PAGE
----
Flour Facts

CATEGORIES: Informational Posts, Kate

We’ve had a lot of people ask us about different kinds of flour, what they’re used for, and if you need to get really wild and have all these different types of flour in your house.

Normally, I’m an all-purpose flour kind of girl; if a recipe calls for something different, I usually ditch the recipe because last time I had a bunch of cake flour on hand, I opened it up 6 months later and found it full of weevils. However, there are a couple of recipes (cupcakes! Cupcakes!) that call for different kinds of flour and, having tasted their deliciousness and having used both all-purpose and cake flour, I begrudgingly admit defeat and will use cake flour if I need to.

 

So maybe you’re wondering what the difference is between different kinds of flour. Wonder no longer.

 

All-Purpose Flour. Just what it says–when a recipe calls for flour, this is what they want. The biggest difference between flours is the protein content. All-purpose flour has an average protein content, making it versatile for everything from cookies to cakes to roux to bread.
Cake Flour. Cake flour has the lowest protein content of all the flours and it undergoes a unique bleaching process from all the other white flours. It is very soft and fine, a little like powdered sugar. This is an absolute must in light, airy cakes like Angel Food and a lot of spongy cakes.

 

Pastry Flour: Harder to find than cake flour; as far as protein content goes, it’s somewhere between cake flour and all-purpose flour.

 

Self-Rising Flour. This is an all-purpose-y flour that has been mixed with salt and baking powder. You’ll often see biscuit (or similar) recipes calling for self-rising flour. I can honestly say I’ve never used it.

 

Bread flour. Bread flour has the highest protein of all the flours (which allows for a lot of elasticity and rise without collapsing). Don’t use bread flour for quick breads (like banana bread).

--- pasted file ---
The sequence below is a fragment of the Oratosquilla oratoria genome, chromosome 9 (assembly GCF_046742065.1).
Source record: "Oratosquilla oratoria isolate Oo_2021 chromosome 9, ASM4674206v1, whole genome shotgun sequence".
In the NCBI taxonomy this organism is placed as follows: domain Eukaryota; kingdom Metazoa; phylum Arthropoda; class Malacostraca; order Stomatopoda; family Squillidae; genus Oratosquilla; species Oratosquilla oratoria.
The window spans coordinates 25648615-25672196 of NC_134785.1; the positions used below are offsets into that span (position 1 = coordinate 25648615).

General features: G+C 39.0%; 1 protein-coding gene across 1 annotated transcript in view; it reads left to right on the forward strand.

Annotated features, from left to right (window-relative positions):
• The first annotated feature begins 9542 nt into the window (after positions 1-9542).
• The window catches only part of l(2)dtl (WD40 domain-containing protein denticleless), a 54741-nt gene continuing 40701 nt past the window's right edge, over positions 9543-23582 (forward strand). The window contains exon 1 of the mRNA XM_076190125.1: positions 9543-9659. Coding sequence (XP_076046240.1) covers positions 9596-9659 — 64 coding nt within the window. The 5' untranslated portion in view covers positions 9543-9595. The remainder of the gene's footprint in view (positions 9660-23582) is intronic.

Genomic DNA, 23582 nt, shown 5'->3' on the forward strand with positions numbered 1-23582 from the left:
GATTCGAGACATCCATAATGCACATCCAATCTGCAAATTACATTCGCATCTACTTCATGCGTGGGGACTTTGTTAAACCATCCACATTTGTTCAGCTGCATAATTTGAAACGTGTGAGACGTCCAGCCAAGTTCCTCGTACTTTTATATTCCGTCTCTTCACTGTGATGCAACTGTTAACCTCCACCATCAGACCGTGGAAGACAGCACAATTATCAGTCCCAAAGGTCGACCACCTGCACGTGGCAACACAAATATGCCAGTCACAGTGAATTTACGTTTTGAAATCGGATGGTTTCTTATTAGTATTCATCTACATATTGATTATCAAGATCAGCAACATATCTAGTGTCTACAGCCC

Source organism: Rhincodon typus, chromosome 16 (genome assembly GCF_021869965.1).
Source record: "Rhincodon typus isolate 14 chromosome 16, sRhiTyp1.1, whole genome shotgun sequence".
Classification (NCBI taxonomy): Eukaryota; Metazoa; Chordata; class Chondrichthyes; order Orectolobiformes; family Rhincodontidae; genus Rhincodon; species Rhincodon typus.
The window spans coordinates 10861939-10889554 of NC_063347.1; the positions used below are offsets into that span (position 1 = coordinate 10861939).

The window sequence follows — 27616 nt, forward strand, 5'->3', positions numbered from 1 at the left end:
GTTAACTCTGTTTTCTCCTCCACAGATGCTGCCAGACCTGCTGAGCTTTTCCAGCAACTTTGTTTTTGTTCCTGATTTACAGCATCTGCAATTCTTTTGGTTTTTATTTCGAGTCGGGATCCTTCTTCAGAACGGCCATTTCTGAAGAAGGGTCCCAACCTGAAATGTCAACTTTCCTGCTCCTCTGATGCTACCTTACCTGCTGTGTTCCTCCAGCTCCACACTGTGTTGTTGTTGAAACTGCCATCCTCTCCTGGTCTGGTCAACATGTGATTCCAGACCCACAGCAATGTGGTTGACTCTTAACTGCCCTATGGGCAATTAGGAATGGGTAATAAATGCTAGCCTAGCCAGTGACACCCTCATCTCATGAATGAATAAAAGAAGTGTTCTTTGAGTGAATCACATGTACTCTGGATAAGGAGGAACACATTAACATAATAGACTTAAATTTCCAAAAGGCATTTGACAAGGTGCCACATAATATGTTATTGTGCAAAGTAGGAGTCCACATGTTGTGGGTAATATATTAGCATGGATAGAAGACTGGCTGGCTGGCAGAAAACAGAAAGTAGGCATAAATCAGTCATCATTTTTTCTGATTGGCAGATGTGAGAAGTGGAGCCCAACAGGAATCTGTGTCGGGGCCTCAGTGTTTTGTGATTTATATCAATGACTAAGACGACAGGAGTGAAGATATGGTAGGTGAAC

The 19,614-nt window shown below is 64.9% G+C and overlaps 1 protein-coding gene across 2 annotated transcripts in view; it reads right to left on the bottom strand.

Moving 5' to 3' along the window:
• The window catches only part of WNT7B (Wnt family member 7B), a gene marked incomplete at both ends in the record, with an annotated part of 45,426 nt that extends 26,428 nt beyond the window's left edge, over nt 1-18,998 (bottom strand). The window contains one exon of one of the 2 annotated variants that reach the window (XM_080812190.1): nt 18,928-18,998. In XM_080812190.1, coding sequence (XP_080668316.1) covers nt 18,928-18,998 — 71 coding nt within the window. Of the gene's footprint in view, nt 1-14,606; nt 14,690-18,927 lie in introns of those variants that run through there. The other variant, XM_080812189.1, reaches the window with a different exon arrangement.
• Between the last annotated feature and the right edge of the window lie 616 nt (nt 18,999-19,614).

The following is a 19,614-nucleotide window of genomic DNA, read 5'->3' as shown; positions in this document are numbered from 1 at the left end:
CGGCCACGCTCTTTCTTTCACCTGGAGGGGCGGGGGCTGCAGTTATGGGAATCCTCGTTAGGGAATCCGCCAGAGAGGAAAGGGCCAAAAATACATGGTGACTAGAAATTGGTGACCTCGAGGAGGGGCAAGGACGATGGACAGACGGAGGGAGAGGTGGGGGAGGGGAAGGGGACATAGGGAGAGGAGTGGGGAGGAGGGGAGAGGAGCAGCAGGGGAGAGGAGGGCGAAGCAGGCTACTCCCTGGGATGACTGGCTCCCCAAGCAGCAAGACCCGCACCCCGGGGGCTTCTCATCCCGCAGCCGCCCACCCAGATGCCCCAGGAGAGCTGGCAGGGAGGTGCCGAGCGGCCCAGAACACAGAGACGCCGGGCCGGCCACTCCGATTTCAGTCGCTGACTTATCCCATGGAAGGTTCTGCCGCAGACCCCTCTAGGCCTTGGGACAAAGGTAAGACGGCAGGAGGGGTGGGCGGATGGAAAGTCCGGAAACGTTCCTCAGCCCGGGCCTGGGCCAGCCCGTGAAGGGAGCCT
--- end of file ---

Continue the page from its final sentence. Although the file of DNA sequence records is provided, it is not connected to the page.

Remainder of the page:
Whole wheat is a completely different post. Just know that due to the high protein content in whole wheat flour, it is not directly exchangable with white flour. You can substitute wheat flour for white flour in some things (although not everything…I have a friend who tried to make roux with whole wheat flour and things did not end well), but it involves a certain knowledge of the properties of white and wheat flour.
So what if I don’t have or don’t want to buy a specialty flour?
“I brought you flours.”

Good question. Almost all of the time, there’s a good enough substitute:

 

Substitute for cake flour: Sift together 1 3/4 c. all-purpose flour, 1/4 c. cornstarch. This works in a pinch, but for a really, truly light and airy cake, you’ll need the cake flour.
Substituting cake flour for all-purpose flour: 2 c. flour + 2 Tbsp.
Substitute for bread flour: Add 1-2 Tbsp. gluten to desired amount of flour.
Substitute for self-rising flour: 1 c. flour, 1 1/2 tsp. baking powder, 1/2 tsp. salt
I hope that helps! Oh, and whoever can name the movie gets big, fat bonus points!

20 comments

  1. Thanks for the primer! I know I’ve had to make substitutions in the past (it’s what I get for not reading recipes too carefully sometimes!) – I’ll be bookmarking this resource.

  2. Ooooh, good point, MollyE! We’ll have to have you come back and talk about gluten-free flours because I KNOW you’re not the only one, but it’s something I really don’t know much about!

  3. Hey, as maybe your only gluten free blog follower, there are all kinds of other great flours out here. Almond flour, rice flour, tapioca flour, etc. There are some great substitutions if you are allergic to wheat!

  4. I used to love cake flour, but I’m starting to find that all purpose flour works too as long as the other steps are followed properly. Thanks for all the info!

  5. I use whole wheat flour for everything I bake, hard wheat for things that use yeast, and soft wheat for pastries, but I do have a little bag of white flour that I save just for making a roux!!

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